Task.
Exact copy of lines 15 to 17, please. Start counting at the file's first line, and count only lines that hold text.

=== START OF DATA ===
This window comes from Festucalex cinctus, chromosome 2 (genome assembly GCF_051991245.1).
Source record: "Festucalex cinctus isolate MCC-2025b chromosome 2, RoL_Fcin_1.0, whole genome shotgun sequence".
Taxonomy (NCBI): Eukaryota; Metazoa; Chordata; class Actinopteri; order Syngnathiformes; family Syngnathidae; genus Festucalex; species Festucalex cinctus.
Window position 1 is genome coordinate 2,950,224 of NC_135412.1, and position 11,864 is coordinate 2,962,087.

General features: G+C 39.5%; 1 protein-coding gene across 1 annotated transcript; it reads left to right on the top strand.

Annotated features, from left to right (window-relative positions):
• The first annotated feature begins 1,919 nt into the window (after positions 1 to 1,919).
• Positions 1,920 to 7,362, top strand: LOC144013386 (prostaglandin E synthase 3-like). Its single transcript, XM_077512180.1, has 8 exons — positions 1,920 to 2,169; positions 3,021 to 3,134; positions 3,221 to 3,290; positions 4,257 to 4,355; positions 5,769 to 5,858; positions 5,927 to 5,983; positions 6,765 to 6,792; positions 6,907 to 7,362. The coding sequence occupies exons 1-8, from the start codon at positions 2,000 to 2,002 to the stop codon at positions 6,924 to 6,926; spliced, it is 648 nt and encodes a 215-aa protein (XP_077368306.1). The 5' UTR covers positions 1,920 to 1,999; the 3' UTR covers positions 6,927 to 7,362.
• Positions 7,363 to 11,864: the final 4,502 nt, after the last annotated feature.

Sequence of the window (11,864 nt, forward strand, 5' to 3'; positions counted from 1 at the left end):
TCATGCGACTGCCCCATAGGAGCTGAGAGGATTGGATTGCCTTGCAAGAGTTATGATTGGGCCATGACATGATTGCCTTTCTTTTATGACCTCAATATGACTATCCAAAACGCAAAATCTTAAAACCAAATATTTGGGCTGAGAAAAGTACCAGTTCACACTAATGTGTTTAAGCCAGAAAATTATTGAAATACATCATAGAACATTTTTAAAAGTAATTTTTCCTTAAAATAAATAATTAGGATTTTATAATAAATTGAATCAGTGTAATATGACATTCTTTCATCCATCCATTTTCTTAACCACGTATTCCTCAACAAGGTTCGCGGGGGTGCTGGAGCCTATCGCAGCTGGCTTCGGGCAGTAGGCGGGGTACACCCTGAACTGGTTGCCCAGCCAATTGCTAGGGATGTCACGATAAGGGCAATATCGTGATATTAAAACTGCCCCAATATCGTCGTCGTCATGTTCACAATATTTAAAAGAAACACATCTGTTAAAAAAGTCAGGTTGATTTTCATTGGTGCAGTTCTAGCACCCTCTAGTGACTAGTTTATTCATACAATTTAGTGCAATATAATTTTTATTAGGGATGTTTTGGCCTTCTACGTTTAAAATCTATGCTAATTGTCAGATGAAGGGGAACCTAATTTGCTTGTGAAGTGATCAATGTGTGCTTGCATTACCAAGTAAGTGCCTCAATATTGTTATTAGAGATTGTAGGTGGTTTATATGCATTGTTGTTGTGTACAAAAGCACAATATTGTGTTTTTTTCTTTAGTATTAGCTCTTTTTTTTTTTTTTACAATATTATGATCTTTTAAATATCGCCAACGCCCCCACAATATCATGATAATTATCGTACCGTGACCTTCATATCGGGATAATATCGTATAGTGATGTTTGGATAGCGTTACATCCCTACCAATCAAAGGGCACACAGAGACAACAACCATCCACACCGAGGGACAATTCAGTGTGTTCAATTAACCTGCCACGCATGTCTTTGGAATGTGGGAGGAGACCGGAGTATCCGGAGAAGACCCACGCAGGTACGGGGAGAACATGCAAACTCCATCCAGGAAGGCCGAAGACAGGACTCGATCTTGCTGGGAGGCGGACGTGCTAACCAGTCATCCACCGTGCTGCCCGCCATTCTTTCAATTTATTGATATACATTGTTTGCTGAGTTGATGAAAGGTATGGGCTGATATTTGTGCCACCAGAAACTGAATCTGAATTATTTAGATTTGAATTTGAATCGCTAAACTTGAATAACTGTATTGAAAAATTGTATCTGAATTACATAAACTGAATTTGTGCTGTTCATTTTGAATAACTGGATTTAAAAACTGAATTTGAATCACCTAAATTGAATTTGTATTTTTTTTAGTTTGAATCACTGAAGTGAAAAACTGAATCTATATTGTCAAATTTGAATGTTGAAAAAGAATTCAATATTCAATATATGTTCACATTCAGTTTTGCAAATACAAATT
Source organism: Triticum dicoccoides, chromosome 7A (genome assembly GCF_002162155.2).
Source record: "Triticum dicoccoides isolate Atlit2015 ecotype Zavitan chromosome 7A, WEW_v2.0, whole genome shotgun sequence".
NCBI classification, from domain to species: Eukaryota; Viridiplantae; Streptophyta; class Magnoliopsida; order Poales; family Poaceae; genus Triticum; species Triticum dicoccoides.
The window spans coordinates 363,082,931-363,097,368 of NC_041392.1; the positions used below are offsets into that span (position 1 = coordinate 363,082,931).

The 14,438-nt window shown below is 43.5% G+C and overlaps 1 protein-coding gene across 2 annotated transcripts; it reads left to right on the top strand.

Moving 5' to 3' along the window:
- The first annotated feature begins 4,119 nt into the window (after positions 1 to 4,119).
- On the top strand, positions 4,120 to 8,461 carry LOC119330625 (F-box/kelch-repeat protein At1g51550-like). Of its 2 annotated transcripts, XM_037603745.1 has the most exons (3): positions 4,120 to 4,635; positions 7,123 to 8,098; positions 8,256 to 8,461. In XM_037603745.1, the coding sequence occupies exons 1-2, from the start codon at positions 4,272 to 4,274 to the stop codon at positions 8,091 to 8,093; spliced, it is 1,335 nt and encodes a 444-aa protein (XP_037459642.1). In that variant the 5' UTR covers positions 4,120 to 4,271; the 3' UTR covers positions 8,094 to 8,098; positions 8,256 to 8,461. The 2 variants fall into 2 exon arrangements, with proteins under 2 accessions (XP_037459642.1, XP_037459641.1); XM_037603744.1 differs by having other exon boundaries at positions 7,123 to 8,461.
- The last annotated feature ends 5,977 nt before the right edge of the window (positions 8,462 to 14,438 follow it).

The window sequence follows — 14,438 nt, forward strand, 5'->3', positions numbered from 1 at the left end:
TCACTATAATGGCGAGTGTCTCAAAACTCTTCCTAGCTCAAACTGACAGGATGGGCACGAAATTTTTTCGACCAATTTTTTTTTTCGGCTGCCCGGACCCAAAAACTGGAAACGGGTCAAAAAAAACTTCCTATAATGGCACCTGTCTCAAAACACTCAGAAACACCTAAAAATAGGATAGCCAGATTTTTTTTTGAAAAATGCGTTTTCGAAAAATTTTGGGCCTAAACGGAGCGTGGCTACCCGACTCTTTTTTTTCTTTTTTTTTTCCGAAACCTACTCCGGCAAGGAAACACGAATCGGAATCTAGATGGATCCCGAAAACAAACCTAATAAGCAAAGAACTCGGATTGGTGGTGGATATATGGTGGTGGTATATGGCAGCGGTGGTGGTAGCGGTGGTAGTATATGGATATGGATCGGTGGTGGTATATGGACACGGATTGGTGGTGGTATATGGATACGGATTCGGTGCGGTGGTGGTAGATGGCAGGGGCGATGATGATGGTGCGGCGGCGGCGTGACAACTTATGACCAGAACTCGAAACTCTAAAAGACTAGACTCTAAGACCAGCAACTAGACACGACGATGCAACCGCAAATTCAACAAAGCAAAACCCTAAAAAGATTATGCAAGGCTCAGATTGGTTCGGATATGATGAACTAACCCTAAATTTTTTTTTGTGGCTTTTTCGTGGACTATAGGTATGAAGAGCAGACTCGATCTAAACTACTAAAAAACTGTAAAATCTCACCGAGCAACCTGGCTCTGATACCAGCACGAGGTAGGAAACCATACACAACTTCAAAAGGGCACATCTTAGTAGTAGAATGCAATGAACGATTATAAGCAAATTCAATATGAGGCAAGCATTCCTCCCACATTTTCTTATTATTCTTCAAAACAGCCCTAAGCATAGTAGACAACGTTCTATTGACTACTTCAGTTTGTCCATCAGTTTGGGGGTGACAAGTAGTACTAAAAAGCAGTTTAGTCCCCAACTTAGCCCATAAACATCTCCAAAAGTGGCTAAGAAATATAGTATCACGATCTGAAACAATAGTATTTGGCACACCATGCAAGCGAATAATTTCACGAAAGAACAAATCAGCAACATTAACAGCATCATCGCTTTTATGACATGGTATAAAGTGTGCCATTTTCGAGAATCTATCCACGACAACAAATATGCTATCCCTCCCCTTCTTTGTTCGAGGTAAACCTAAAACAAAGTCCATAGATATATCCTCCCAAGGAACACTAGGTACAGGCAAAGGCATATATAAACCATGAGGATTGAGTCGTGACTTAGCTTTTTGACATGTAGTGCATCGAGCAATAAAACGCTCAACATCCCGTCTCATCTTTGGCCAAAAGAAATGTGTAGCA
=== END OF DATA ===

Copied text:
The window spans coordinates 363,082,931-363,097,368 of NC_041392.1; the positions used below are offsets into that span (position 1 = coordinate 363,082,931).

The 14,438-nt window shown below is 43.5% G+C and overlaps 1 protein-coding gene across 2 annotated transcripts; it reads left to right on the top strand.

Moving 5' to 3' along the window: